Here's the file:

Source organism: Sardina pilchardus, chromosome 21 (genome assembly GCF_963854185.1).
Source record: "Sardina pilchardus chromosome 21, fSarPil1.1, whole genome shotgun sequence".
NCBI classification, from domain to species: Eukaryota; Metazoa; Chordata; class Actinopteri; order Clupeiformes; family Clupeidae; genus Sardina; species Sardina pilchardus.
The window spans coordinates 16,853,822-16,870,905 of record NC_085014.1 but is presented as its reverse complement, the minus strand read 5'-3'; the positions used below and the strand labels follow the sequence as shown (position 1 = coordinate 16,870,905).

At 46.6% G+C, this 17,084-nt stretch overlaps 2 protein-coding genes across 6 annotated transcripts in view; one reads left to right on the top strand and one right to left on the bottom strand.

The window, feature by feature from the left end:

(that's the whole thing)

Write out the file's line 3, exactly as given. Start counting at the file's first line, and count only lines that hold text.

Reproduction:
NCBI classification, from domain to species: Eukaryota; Metazoa; Chordata; class Actinopteri; order Clupeiformes; family Clupeidae; genus Sardina; species Sardina pilchardus.